Anderson strikes gold
Wednesday, April 22, 2015
– John Anderson is back.
He will release his first album in nine years, "Goldmine," on May 26 on his own label, Bayou Boys Music. Anderson wrote or co-wrote 12 of the 13 tracks. Anderson produced the record with long-time friend and producer Joe Spivey.
"With 'Goldmine', I thought, first off, I'm going to take my songs into the studio and make a record like I think it ought to be made, without all those other influences," Anderson said, "I'm more pleased with the sound of this record than I have been in a long time."
"I'm really proud of this album. At this point, it's just for me and the fans. A best case scenario for me is if the fans that have loved our music and supported us for so many years know 'Goldmine' is out there, and how to get it, I'll be happy."
The first single, "I Work a Lot Better," will be shipped to radio on May 11 and will be available for download on iTunes, Amazon and other major digital retailers. The rocking mid-tempo track is in the style of previous chart-topping hits, such as "Money in the Bank."
"It was actually Josh Turner's idea," Anderson said. "He is a fine young man, a great talent and a real asset to modern day country music. Josh and I have written several songs together, and it's always a pleasure to write with him."
Songs on the CD are:
1. Freedom Isn't Free (John Anderson/James C. Hicks Sr.)
2. Magic Mama (Merle Haggard)
3. Back Home (John Anderson/Jimmy Stevens/Jeff Farr)
4.Goldmine (John Anderson/Josh Turner)
5. Happily Ever After (John Anderson/James C. Hicks Sr.)
6. I Work Alot Better (John Anderson/Josh Turner)
7. I Will Cross O'er the River (John Anderson)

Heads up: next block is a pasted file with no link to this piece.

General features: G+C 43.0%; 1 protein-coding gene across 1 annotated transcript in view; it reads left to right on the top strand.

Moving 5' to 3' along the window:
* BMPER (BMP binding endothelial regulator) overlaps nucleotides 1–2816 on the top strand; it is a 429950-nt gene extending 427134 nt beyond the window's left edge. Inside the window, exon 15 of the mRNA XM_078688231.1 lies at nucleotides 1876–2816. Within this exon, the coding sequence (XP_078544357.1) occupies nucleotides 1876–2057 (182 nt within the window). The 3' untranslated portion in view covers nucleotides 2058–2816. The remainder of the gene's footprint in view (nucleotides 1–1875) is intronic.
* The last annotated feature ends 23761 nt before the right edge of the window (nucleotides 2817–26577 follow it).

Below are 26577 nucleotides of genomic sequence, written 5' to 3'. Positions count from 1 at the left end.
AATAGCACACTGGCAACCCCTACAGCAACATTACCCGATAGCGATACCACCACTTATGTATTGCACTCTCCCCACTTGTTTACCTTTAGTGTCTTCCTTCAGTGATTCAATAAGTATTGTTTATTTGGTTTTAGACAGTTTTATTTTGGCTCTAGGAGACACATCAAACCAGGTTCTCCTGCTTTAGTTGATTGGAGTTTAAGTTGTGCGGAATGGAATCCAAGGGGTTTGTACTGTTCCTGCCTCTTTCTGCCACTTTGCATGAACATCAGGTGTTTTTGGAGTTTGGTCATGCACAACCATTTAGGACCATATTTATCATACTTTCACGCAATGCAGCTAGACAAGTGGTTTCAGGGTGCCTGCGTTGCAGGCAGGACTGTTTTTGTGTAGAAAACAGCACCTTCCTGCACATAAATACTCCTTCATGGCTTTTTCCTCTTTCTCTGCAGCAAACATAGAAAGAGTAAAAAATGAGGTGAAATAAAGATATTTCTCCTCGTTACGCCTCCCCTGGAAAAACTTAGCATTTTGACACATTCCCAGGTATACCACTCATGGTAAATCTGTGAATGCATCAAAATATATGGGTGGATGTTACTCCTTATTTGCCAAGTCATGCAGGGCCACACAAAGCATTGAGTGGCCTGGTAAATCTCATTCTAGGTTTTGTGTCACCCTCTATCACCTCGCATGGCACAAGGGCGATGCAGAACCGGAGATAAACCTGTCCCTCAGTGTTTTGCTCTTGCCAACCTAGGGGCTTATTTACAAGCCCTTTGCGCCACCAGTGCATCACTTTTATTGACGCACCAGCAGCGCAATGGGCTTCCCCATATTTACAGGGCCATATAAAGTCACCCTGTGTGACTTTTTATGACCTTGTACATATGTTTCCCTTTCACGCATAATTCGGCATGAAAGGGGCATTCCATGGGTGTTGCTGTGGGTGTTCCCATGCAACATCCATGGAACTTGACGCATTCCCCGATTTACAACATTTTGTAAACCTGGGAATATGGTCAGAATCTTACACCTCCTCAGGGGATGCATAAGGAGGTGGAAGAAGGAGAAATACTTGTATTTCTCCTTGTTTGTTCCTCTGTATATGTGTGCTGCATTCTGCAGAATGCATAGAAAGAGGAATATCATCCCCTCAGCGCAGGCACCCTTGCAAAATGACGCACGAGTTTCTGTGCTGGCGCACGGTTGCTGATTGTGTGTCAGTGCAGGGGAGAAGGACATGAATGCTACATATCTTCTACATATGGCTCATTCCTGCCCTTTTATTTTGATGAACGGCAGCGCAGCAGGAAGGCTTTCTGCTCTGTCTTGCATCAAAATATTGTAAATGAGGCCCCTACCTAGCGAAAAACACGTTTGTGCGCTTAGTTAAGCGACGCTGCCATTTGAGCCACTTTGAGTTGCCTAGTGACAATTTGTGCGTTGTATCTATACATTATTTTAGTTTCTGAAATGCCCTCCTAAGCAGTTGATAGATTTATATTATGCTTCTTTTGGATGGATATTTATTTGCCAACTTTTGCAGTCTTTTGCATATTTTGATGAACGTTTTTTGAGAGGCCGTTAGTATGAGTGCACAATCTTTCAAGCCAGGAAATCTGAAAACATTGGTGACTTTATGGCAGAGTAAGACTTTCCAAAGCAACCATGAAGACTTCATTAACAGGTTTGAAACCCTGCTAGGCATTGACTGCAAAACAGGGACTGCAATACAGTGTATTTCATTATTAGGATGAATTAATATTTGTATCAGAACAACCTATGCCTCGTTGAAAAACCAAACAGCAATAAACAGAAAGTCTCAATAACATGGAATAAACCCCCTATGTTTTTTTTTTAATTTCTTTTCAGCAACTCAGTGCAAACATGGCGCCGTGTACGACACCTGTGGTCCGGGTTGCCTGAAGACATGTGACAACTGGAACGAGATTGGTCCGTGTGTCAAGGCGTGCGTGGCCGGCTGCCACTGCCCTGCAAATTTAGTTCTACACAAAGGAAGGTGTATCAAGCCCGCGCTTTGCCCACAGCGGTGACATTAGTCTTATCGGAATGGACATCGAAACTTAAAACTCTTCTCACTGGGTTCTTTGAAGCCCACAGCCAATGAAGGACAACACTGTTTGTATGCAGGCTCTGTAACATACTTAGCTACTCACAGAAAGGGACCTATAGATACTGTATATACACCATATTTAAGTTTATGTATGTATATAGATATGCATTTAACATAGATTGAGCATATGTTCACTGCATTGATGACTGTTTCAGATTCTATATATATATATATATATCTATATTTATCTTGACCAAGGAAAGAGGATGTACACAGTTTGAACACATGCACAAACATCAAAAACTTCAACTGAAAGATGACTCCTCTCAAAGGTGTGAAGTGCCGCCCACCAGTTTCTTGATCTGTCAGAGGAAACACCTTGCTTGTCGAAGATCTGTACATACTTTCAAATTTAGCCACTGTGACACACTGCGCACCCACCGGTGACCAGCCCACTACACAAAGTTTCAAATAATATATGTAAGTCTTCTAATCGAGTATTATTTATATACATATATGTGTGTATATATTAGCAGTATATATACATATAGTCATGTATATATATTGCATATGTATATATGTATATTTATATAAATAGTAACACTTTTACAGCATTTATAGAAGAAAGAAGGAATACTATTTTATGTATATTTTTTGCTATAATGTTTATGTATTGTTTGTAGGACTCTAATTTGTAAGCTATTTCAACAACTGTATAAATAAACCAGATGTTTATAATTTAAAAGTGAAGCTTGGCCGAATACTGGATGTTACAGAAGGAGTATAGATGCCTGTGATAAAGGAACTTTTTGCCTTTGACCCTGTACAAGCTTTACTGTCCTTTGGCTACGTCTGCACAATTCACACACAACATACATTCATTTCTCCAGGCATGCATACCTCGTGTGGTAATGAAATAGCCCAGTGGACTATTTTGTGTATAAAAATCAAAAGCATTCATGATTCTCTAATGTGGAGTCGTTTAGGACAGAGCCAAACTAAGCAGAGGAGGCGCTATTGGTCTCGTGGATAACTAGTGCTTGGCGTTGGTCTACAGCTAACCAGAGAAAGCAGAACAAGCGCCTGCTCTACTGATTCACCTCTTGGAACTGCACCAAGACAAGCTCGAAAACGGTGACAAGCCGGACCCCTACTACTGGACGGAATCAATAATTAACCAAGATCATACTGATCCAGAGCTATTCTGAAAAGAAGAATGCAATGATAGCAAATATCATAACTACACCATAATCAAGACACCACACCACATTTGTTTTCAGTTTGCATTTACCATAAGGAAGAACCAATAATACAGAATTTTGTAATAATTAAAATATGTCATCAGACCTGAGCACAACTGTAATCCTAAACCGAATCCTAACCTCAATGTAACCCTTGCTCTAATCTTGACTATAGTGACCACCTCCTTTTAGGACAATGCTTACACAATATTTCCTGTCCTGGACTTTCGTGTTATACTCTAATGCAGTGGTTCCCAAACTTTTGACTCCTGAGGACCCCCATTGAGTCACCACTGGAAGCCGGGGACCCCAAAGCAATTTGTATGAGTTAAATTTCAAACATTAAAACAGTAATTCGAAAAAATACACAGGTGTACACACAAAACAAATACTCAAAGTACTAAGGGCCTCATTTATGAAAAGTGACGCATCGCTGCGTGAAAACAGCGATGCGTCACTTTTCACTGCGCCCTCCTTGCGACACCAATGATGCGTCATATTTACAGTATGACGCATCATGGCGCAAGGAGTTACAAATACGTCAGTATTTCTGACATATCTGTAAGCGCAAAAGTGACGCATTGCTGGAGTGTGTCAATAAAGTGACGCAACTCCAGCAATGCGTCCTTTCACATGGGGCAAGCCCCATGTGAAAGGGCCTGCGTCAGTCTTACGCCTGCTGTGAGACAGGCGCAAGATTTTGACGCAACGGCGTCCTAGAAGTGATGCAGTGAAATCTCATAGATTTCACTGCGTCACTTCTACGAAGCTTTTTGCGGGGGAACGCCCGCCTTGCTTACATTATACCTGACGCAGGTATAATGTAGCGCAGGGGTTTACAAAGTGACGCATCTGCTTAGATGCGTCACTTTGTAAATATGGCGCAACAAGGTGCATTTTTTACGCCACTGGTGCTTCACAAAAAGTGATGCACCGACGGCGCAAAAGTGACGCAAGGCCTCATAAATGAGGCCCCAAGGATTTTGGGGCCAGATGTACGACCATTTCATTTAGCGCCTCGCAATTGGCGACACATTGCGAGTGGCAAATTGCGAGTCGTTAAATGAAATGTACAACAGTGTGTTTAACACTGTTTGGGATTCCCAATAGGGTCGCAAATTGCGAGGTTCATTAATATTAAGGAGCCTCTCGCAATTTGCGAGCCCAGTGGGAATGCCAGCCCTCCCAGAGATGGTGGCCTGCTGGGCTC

8. Louisiana Son Of A Beast (John Anderson/Bill Emerson/Jody Emerson)
9. Holdin' On (John Anderson/Jimmy Stevens)
10. Song the Mountain Sings (John Anderson/Buddy Cannon)
11. On And On And On... (John Anderson/Jimmy Fortune)
12. Don't Forget To Thank the Lord (John Anderson/John Rich)
13. You All Are Beautiful (John Anderson/James C. Hicks Sr.)
Raised in Apopka, Fla., Anderson grew up listening to both rock and traditional country. In 1977, Anderson signed with Warner Brothers Records and had his first major hit in 1980 with Billy Joe Shaver's, "I'm Just an Old Chunk of Coal (But I'm Gonna Be a Diamond Someday)." Other hits include the classic "Wild and Blue" released in 1982, and "Swingin," the number 1 Billboard Country single co-written with Lionel Delmore that would lead Anderson to garner the CMA Horizon Award.
Anderson has produced 23 albums and released more than 60 singles (26 of which charted in the Top 10). He was inducted into the Nashville Songwriters Hall of Fame last year.
Anderson is currently touring throughout the U.S. Most recently, Anderson collaborated with Keith Urban for the taping of "ACM Presents: Superstar Duets," a CBS special featuring country luminaries and chart-topping artists. The two-hour event will air on Friday, May 15. On July 25, he will join Urban again for a performance at Cheyenne Frontier Days in Cheyenne, Wyo.
More news for John Anderson
CD reviews for John Anderson
Unlike some country music stars have when they reached a certain age, John Anderson chooses to not rest on his laurels. Instead the 60-year-old member of the Nashville Songwriters Hall of Fame continues to release new recordings - although not as frequently as in his chart-topping heyday of 1980-1995 - featuring largely original numbers. While radio airplay may not be as once plentiful - 5 number ones, and over 20 top 20 single appearances - Anderson continues to produce songs that sound like they »»»
Listening to John Anderson's new CD is taking a trip back in time, to an era in country music history (not that long ago, believe it or not) when talent was all that mattered. You didn't have to be drop-dead gorgeous or Playgirl-centerfold hunky to be a country star because how you sounded was more important than how you looked on CMT. It's a testament to Anderson's talent that he's managed to survive this long into the video age despite being, well, he's no hotty. »»»
I Just Came Home to...; All the People Are Talkin'; Eye of a Hurricane; Tokyo, Oklahoma; Countrified